Real v/s Hyper-Real secret No.2 revealed :: light temperature
I am back with the second of four articles explaining some of the techniques we use to enhance the photographic services for our clients and - as I like to describe it - to transform our imagery from “real” to “hyper-real”.
This week the revealed “secret” addresses the light temperature.
Here is a photograph of showroom in London, displaying stunning Italian furniture:
Since the shop window is just off-frame on the right and the picture has been taken during daytime, the objects in foreground and on the right hand side are non only brighter than the ones far back in the shop, but also present a visible blue cast, which false the real colour. This unwanted effect, particularly accentuated on the Swarovski crystallised chair and sofa by Edra, is due to the different colour temperature between the sun light (overcast midday light in this shot) and the tungsten/halogen lights of the shop interiors.
Without getting too technical, it is good to know that any digital camera allows adjustment of the colour temperature, but only as a whole on each image. When two or more different kind of light are present in the picture, the photographer needs to make a choice on which one prioritise, or - as I did in this picture - needs to choose a mid value, able to keep the daylight not too blue and the tungsten/halogen lights not too yellow.
But there is another solution, which solves the issue in the best way...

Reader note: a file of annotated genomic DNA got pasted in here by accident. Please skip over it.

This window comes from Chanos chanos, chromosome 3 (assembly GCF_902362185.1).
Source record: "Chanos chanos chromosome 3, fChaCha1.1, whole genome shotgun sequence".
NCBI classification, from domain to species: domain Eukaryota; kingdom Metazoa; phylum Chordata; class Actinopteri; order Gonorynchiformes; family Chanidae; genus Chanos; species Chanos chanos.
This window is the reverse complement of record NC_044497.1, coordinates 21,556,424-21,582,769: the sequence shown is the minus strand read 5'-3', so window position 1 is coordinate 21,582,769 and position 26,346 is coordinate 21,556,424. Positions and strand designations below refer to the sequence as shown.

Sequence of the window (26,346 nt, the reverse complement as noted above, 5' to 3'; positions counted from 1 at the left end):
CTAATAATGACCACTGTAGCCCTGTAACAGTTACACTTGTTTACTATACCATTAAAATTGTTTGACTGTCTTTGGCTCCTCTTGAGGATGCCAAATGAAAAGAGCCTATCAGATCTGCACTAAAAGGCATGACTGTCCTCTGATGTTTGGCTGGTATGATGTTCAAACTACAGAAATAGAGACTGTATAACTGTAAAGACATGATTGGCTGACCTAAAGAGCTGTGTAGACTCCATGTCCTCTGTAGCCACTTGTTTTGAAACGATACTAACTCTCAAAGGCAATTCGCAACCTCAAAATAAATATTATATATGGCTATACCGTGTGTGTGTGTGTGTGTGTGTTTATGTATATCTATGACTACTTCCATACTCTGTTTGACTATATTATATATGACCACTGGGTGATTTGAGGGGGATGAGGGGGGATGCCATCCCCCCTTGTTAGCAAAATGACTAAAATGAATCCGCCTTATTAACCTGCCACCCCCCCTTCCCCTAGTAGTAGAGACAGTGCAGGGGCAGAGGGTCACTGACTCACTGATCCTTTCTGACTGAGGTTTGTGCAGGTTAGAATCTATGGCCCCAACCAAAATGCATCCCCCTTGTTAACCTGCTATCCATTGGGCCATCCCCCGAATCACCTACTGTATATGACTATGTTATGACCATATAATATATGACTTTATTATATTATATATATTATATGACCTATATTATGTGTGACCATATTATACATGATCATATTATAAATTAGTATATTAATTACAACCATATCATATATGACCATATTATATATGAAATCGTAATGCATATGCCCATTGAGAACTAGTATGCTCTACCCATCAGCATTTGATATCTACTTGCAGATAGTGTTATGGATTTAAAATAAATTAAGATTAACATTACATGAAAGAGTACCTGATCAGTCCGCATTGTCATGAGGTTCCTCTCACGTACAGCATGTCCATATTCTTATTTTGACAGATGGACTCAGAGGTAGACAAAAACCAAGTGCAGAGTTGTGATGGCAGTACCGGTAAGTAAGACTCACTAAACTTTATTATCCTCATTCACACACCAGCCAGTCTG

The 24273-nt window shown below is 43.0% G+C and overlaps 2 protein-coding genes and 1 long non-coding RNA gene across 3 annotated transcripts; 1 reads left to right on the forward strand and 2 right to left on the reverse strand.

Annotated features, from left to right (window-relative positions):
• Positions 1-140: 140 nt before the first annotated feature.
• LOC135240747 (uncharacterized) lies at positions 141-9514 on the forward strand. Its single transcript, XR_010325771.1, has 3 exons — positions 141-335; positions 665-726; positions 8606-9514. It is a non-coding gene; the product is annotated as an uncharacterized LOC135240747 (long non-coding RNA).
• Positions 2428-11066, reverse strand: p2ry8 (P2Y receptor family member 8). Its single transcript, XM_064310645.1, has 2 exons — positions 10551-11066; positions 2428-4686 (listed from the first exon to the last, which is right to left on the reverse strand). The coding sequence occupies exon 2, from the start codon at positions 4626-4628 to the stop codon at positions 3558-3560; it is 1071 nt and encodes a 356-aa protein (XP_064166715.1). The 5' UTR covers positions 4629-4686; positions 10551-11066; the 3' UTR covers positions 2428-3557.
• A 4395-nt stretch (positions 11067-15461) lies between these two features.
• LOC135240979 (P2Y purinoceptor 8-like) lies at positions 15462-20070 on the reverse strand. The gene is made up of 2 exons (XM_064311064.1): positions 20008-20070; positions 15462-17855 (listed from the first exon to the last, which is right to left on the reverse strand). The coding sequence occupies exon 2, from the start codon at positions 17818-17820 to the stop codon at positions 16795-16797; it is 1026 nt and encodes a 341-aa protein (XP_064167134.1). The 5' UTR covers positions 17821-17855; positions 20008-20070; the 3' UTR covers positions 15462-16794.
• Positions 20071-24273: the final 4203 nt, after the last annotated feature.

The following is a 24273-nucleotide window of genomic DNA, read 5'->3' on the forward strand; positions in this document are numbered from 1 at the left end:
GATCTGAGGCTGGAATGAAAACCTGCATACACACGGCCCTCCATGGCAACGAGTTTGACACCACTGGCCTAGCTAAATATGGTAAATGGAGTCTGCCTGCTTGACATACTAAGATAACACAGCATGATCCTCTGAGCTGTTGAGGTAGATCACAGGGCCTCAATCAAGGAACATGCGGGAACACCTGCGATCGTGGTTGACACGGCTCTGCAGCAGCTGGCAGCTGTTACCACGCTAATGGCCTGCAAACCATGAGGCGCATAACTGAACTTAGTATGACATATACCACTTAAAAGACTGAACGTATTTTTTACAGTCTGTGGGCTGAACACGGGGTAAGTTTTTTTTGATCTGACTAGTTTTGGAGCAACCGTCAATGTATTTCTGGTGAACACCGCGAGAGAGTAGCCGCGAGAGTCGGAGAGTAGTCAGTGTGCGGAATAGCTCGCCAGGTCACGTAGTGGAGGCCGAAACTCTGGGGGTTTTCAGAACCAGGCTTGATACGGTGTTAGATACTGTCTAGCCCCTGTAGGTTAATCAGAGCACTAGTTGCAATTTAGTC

Take a look at this second image of the same display:
Here the exposure (amount of light) is well balanced throughout the whole shop and - most important - the colours of each product are shown correctly. No more blue nor yellow colour cast!
Well, this is not a “normal picture” as the one before, but it describes the reality in a more accurate way… the way that the human eye - which is much more performing than any camera - is able to see colours and adapt instantaneously to different light temperatures.
To achieve this result I had to combine in post-production several images taken from the same point of view, where each visible product has been lighted independently with “gelled” flashes (orange and blue gels in front of the light are used to change its temperature and correct the colour cast).
In my opinion, the second image shows the products on display much better than the first “real picture”; as I like to say - it is an “hyper-real view” or the scene.
Compare again the two images in this animated sequence, which one do you prefer?
If you want to see and touch this beautiful furniture - all made in Italy - I heartily recommend to pay a visit to the Clerkenwell’s showroom & wine bar of .it - all about design. You will be welcomed by competent and friendly professionals.
Please stay tuned to read more about mjf’s Real v/s Hyper-Real secrets in the next chapters…